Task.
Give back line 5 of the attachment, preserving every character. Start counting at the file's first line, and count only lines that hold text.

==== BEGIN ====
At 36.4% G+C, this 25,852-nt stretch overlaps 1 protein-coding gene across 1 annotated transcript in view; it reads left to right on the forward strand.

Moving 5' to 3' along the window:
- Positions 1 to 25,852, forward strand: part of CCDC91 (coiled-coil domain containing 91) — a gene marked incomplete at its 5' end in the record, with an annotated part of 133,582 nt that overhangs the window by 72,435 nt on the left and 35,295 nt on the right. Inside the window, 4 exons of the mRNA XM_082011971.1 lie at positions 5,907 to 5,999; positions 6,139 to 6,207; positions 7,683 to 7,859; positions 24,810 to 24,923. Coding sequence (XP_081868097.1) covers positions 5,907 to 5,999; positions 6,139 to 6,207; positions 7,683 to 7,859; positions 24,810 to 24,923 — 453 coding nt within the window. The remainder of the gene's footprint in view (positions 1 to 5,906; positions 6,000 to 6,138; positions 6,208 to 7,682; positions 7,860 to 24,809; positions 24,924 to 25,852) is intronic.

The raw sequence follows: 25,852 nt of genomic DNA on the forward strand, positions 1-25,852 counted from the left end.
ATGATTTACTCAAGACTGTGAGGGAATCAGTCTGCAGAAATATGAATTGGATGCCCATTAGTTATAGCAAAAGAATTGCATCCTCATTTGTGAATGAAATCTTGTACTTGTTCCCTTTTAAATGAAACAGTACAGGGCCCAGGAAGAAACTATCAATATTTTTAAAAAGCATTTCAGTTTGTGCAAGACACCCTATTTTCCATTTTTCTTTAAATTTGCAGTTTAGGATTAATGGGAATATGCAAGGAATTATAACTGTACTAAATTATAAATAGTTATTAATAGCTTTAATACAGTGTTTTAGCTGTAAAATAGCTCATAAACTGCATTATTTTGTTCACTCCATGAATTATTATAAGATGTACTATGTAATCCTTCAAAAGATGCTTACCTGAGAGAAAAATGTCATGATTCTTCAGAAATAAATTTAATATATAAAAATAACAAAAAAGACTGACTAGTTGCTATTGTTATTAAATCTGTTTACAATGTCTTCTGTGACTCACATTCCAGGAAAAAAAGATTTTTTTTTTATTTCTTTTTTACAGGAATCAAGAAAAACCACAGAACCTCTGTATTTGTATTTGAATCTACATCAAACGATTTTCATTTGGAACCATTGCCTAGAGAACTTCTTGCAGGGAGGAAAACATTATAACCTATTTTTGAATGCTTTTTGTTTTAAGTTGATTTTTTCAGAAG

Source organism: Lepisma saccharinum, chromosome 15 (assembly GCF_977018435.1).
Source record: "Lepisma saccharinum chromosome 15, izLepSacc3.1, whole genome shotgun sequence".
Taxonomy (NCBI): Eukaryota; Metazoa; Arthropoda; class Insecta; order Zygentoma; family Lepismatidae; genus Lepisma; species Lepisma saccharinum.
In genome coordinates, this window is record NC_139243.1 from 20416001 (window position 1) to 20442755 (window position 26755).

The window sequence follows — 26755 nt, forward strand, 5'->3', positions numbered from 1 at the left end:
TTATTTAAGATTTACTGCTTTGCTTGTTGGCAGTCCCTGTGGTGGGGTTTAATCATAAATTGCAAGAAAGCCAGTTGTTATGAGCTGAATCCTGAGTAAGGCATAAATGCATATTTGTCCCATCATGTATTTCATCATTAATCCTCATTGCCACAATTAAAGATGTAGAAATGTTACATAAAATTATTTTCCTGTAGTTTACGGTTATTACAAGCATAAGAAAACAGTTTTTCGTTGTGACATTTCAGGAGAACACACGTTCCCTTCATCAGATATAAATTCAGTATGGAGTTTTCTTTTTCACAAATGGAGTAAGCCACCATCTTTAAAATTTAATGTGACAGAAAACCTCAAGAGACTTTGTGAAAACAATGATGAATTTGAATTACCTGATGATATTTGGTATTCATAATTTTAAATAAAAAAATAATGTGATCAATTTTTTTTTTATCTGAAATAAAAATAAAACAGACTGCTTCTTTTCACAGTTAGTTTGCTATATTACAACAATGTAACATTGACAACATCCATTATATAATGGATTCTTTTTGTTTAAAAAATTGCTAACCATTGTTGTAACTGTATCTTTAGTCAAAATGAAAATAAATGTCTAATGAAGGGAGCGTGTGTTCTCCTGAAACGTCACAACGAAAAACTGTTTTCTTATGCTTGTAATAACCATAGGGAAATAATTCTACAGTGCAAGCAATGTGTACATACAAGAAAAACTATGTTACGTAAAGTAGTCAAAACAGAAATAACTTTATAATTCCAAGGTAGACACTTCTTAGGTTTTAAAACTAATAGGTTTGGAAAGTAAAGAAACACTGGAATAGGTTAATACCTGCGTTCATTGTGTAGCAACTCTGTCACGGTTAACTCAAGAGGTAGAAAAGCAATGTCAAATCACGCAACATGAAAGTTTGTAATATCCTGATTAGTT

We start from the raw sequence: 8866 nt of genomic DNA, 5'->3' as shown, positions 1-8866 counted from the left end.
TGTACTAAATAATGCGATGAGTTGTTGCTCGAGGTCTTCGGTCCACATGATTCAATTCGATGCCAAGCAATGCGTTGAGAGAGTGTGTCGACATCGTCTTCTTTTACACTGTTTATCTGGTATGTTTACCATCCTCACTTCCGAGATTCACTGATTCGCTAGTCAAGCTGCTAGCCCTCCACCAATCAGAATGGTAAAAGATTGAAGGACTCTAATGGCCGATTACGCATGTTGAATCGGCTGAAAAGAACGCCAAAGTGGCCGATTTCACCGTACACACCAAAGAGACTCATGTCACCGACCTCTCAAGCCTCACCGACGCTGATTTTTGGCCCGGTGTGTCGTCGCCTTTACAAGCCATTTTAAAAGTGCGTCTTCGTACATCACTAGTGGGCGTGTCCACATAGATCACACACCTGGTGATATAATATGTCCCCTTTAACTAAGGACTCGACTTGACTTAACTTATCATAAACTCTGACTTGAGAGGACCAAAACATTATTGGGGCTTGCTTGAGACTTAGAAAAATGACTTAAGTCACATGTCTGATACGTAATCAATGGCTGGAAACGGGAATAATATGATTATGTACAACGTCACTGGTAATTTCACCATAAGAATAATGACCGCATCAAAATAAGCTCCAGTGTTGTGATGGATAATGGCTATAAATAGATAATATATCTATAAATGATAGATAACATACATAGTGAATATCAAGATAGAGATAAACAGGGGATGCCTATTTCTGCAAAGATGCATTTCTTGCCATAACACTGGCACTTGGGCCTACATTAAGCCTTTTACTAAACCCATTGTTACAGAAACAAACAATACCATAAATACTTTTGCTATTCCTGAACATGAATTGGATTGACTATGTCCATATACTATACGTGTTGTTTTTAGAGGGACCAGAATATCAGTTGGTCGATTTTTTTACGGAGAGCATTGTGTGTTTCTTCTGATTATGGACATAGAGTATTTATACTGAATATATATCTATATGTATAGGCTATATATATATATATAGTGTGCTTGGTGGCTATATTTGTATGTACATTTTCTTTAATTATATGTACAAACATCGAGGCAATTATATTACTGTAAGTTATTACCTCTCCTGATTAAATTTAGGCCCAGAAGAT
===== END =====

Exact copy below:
ATGATTTACTCAAGACTGTGAGGGAATCAGTCTGCAGAAATATGAATTGGATGCCCATTAGTTATAGCAAAAGAATTGCATCCTCATTTGTGAATGAAATCTTGTACTTGTTCCCTTTTAAATGAAACAGTACAGGGCCCAGGAAGAAACTATCAATATTTTTAAAAAGCATTTCAGTTTGTGCAAGACACCCTATTTTCCATTTTTCTTTAAATTTGCAGTTTAGGATTAATGGGAATATGCAAGGAATTATAACTGTACTAAATTATAAATAGTTATTAATAGCTTTAATACAGTGTTTTAGCTGTAAAATAGCTCATAAACTGCATTATTTTGTTCACTCCATGAATTATTATAAGATGTACTATGTAATCCTTCAAAAGATGCTTACCTGAGAGAAAAATGTCATGATTCTTCAGAAATAAATTTAATATATAAAAATAACAAAAAAGACTGACTAGTTGCTATTGTTATTAAATCTGTTTACAATGTCTTCTGTGACTCACATTCCAGGAAAAAAAGATTTTTTTTTTATTTCTTTTTTACAGGAATCAAGAAAAACCACAGAACCTCTGTATTTGTATTTGAATCTACATCAAACGATTTTCATTTGGAACCATTGCCTAGAGAACTTCTTGCAGGGAGGAAAACATTATAACCTATTTTTGAATGCTTTTTGTTTTAAGTTGATTTTTTCAGAAG